Writing After Derrida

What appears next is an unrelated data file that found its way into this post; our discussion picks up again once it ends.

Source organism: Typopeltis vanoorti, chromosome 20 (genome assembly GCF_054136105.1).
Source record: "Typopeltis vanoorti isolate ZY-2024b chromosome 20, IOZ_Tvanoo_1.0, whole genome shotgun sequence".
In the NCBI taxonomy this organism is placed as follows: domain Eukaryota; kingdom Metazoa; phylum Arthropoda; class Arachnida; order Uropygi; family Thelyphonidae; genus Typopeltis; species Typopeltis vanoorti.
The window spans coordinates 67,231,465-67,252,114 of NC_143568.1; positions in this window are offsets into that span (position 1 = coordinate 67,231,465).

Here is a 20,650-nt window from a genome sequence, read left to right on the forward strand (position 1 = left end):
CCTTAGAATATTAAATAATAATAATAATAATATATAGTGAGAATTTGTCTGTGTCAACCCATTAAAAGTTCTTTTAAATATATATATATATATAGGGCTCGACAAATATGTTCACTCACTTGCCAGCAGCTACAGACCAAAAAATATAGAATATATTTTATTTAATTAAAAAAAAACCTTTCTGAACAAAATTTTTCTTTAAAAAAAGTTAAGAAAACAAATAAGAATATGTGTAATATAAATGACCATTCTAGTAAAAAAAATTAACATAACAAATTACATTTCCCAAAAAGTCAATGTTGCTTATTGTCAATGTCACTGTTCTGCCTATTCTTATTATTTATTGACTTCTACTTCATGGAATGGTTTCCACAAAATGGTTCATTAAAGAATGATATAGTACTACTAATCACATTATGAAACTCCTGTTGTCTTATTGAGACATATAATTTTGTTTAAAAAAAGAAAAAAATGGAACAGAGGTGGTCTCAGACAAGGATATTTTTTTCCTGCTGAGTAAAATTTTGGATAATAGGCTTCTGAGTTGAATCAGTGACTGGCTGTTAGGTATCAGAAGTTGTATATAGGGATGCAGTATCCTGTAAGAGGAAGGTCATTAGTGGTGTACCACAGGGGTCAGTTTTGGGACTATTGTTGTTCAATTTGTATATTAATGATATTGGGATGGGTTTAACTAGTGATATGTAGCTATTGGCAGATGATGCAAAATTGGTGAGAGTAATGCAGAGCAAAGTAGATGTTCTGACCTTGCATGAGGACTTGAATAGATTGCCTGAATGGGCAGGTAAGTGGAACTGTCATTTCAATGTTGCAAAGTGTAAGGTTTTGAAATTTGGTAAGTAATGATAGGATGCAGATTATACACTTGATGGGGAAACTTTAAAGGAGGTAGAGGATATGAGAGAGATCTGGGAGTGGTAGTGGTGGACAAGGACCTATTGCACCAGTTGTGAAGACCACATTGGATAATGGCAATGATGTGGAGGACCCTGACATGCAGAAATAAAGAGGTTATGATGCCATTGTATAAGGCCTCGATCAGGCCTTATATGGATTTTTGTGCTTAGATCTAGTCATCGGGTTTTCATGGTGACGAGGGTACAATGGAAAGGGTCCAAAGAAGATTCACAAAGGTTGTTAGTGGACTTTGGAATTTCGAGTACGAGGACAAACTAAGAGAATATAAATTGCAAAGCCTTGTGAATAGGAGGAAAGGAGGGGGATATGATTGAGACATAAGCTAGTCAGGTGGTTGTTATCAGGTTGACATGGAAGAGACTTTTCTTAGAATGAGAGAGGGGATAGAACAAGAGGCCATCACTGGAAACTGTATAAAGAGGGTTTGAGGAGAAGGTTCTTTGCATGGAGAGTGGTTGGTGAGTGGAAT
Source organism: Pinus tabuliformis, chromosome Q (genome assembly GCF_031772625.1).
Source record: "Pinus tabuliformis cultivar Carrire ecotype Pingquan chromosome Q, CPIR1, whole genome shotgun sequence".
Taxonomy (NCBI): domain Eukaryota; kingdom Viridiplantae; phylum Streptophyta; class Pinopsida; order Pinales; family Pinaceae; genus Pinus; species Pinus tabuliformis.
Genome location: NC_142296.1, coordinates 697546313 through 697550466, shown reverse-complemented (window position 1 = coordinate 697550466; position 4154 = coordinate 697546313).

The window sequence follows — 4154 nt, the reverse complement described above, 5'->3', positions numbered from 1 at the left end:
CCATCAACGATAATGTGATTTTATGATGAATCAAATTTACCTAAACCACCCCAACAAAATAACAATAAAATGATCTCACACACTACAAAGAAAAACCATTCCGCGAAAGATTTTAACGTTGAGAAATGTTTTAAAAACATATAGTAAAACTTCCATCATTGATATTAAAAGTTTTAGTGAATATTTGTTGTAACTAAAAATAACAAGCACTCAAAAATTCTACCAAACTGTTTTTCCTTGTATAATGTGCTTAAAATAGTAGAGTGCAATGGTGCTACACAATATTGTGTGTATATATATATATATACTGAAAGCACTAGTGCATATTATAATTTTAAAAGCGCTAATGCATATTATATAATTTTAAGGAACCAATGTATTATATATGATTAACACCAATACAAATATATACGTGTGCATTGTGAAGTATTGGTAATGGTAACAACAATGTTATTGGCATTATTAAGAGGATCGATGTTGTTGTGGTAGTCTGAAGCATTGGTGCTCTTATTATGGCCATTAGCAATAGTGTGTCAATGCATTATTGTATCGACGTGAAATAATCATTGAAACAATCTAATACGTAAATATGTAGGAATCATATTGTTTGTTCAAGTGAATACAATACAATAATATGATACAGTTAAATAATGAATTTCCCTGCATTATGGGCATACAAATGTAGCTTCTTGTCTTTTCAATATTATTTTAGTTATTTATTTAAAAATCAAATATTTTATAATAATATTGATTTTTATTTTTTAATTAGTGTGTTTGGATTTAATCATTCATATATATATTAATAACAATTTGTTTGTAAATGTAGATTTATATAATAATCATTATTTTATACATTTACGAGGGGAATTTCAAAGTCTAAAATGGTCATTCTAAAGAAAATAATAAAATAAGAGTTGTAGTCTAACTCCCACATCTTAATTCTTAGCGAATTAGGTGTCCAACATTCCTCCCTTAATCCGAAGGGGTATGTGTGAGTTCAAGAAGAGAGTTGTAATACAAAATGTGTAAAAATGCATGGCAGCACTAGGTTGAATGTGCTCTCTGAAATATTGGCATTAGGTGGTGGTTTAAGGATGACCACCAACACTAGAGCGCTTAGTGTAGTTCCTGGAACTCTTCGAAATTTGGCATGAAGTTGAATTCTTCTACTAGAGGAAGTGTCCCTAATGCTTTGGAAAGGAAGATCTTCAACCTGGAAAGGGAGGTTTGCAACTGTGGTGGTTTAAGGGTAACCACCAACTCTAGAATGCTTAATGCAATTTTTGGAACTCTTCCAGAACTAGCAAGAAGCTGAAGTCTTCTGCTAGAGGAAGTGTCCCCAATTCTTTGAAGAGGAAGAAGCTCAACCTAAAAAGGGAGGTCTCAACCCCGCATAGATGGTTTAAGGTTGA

"Cultural Graphology" could be the name of a new human science: this was Derrida's speculation when, in the late 1960s, he imagined a discipline that combined psychoanalysis, deconstruction, and a commitment to the topic of writing. He never undertook the project himself, but he did leave two brief sketches of how he thought cultural graphology might proceed. In this book, Juliet Fleming picks up where Derrida left off. Using his early thought and the psychoanalytic texts to which it is addressed to examine the print culture of early modern England, she drastically unsettles our knowledge of the key vehicle of modern writing: the book. Fleming shows that the single most important lesson to survive from Derrida's early work is that we do not know what writing is. Channeling Derrida's thought into places it has not been seen before, she takes on topics such as errors, spaces, and print ornaments that have hitherto been marginal to our accounts of print culture and excavates the long-forgotten reading practice of cutting printed books. Proposing radical deformations to the meanings of fundamental and apparently simple terms such as "error," "letter," "surface," and "cut," Fleming opens up exciting new pathways into our understanding of the book as a material and cultural object.